Lexical Issues in Spanish Translation
Lexical issues in Spanish translation refer to the lexical mismatches that occur between a source text and their translated version.
Lexical issues in Spanish translation can arise due to any one of the following reasons:
- The existence of false cognates, that is, words that look the same but have different meanings. For example ‘delito´ and ‘delight´, where the Spanish word means ‘crime´ or ‘offence´ while the English word means ‘pleasure´; ‘educado´ and ‘educated´, where the Spanish word means ‘well-mannered´ while the English word means ‘with a formal education´; ‘éxito´ and ‘exit´, where the Spanish word means ‘success´ while the English word means ‘to leave´ or ‘to depart´. (Some examples of true cognates: ‘museum´ and ‘museo´, ‘president´ and ‘presidente´, ‘family´ and ‘familia´. Not only do the words look the same, but they also mean the same.)
- Exact synonymy or correspondence is difficult to find between any two languages. They generally exist only in the case of naming words, like ‘pen´, ‘book´, ‘computer´, etc.
- The existence of false cognates and the absence of exact synonymy, the two causes of lexical issues in Spanish translation, can be explained in terms of the etymology of languages. Two words may have been born out of the same root, but they may have evolved differently, or the resemblance between the two words may be purely a matter of form.
Semantic mapping, a visual strategy that displays words that are related to one another in categories, plays an important role in solving lexical issues in Spanish translation by enabling us to understand lexical correspondences as well as lexical mismatches. There are various categories of semantic mapping:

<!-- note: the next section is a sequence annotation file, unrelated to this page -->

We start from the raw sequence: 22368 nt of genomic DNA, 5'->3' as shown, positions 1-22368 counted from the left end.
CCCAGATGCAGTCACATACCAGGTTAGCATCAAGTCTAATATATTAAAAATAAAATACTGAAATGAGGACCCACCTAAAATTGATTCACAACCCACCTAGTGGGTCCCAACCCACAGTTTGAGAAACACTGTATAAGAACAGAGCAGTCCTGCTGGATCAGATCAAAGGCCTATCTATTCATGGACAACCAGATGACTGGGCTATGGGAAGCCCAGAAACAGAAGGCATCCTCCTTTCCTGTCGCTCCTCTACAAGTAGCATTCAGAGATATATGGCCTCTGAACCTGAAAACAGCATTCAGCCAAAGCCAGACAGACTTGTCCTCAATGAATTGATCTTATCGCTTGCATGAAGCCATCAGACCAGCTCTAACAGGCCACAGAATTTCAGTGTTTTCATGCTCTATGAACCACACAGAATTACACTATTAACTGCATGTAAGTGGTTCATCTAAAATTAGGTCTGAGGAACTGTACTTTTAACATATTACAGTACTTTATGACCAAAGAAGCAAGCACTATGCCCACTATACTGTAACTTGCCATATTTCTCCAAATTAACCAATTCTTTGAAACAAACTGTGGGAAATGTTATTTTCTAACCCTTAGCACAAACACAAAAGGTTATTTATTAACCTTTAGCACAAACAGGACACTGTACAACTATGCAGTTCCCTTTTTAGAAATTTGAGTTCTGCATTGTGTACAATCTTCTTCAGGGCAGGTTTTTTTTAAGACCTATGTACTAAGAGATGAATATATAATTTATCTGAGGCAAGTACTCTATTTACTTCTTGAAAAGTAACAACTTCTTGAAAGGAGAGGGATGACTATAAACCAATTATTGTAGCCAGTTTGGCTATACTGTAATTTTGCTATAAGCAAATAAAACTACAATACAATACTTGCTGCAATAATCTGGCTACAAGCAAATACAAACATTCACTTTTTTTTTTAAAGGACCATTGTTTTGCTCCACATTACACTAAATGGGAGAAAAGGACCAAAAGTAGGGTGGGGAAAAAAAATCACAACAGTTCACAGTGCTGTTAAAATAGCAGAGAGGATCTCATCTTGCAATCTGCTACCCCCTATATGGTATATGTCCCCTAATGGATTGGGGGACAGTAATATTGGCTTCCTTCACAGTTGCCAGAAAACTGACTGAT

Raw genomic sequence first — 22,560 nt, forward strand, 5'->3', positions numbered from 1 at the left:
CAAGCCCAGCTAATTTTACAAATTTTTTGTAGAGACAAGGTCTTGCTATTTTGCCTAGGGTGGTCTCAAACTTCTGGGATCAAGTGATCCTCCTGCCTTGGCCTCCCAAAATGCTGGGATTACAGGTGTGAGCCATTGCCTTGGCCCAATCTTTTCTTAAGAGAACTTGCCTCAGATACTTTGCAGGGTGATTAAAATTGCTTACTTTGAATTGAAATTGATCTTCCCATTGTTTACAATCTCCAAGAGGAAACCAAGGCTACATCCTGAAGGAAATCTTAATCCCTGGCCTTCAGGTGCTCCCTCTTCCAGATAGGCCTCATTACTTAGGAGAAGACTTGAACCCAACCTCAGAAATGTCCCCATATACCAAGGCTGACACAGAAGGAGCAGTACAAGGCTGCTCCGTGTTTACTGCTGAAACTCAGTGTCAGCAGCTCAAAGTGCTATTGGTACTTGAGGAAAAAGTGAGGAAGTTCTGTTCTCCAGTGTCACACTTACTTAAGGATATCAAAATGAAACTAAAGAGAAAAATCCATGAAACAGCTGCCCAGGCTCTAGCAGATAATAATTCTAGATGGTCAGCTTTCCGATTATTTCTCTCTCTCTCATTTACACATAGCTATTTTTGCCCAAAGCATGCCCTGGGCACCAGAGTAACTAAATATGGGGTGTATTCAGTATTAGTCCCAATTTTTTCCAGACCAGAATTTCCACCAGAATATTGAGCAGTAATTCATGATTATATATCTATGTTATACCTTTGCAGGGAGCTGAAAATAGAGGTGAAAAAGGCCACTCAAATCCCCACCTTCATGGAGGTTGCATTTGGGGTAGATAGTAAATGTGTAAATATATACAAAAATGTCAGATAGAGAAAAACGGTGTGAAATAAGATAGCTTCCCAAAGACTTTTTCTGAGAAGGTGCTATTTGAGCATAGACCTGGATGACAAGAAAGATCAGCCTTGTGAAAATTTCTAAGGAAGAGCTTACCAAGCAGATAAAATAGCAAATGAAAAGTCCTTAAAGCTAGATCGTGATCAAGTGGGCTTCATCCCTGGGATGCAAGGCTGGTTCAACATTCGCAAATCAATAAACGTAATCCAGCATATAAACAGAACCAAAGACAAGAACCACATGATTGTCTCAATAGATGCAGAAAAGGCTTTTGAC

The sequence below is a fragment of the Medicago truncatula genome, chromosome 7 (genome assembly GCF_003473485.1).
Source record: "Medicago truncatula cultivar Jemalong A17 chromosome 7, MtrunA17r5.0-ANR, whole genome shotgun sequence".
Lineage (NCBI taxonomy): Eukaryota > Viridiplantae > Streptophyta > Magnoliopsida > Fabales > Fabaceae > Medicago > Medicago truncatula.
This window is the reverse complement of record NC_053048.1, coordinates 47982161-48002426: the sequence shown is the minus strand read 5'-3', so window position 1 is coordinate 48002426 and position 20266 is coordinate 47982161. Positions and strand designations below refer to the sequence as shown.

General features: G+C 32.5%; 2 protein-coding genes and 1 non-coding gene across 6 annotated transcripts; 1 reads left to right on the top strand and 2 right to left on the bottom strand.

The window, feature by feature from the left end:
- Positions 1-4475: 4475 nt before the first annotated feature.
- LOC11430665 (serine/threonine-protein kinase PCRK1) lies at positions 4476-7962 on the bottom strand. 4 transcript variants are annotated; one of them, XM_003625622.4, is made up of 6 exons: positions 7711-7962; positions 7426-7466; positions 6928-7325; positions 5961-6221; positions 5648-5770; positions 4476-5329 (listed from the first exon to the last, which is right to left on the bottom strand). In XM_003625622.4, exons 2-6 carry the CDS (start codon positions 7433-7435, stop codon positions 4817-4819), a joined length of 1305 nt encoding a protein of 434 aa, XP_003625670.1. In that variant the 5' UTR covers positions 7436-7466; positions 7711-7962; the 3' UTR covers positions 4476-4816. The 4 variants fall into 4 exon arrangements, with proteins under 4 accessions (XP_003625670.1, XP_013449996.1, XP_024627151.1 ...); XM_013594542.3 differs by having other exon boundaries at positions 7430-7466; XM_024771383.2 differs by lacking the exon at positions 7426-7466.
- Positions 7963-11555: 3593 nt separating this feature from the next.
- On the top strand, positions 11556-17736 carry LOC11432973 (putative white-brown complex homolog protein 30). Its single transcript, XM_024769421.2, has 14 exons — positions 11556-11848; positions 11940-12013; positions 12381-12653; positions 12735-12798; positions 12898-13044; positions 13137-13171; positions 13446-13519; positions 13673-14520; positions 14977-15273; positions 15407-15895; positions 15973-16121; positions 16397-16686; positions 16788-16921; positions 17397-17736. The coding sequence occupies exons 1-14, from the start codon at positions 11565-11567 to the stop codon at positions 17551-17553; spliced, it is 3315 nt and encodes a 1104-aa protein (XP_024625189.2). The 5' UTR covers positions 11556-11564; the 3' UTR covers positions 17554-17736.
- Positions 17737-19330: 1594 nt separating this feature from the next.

- In the first category, a word is shown to include several others within its meaning. Thus a specific dog, say, ‘Buster´, is included within the word ‘spaniel´, which in turn is included within the word ‘dog´, which is within the word ‘canine´, which is within the word ‘animal´, and so on. This can be represented diagrammatically as: Buster-spaniel-dog-canine-animal. Words in this category generally have one-to-one correspondence or a full overlap with Spanish words: Buster=Buster; dog=perro; canine=canino, and so on.
- In the second category, a word in the source language is shown to have a wider meaning in the target language. For example, the English word ‘girlfriend´ can be translated into either ‘fiancée´ or ‘bride or even the simple sense of girlfriend in Spanish. The reverse can also happen, that is, a word in the target language may have a more specific meaning than its source language counterpart.
- In the third category, words that have similar meanings, but which differ from each other in terms of usage or connotations are placed together. For example, the words ‘union´, and ‘coalition´, implies ‘joining together´, but they are used in very specific instances. One can talk of a union and not a coalition of souls.
- The fourth category includes words with opposite meanings, such as ‘wide´ and ‘narrow´, ‘thin´ and ‘fat´, etc.
Spanish translators can overcome lexical issues in Spanish translation by avoiding bilingual dictionaries in favor of single-language dictionaries that also explain the origins of words, and the contexts in which they might possibly be used.